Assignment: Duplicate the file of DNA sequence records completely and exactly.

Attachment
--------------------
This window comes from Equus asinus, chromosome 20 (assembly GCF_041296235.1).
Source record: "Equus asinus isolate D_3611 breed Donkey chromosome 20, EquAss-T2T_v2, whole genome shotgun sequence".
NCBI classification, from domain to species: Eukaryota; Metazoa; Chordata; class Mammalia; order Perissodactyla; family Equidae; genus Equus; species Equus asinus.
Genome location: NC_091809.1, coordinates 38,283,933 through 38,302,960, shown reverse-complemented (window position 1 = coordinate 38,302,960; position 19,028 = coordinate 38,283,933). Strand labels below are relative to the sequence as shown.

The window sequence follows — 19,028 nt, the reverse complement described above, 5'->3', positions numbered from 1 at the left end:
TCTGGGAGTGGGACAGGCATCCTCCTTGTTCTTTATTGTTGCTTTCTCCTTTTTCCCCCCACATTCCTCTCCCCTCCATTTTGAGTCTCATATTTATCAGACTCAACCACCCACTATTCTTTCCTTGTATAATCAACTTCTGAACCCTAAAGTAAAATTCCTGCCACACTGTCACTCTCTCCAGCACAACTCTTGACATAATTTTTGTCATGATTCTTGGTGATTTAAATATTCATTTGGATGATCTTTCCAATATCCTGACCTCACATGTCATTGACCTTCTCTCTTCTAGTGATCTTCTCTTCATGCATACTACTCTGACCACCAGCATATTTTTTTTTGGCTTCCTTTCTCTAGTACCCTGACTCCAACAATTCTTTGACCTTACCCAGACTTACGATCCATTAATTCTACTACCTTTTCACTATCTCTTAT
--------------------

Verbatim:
This window comes from Equus asinus, chromosome 20 (assembly GCF_041296235.1).
Source record: "Equus asinus isolate D_3611 breed Donkey chromosome 20, EquAss-T2T_v2, whole genome shotgun sequence".
NCBI classification, from domain to species: Eukaryota; Metazoa; Chordata; class Mammalia; order Perissodactyla; family Equidae; genus Equus; species Equus asinus.
Genome location: NC_091809.1, coordinates 38,283,933 through 38,302,960, shown reverse-complemented (window position 1 = coordinate 38,302,960; position 19,028 = coordinate 38,283,933). Strand labels below are relative to the sequence as shown.

The window sequence follows — 19,028 nt, the reverse complement described above, 5'->3', positions numbered from 1 at the left end:
TCTGGGAGTGGGACAGGCATCCTCCTTGTTCTTTATTGTTGCTTTCTCCTTTTTCCCCCCACATTCCTCTCCCCTCCATTTTGAGTCTCATATTTATCAGACTCAACCACCCACTATTCTTTCCTTGTATAATCAACTTCTGAACCCTAAAGTAAAATTCCTGCCACACTGTCACTCTCTCCAGCACAACTCTTGACATAATTTTTGTCATGATTCTTGGTGATTTAAATATTCATTTGGATGATCTTTCCAATATCCTGACCTCACATGTCATTGACCTTCTCTCTTCTAGTGATCTTCTCTTCATGCATACTACTCTGACCACCAGCATATTTTTTTTTGGCTTCCTTTCTCTAGTACCCTGACTCCAACAATTCTTTGACCTTACCCAGACTTACGATCCATTAATTCTACTACCTTTTCACTATCTCTTAT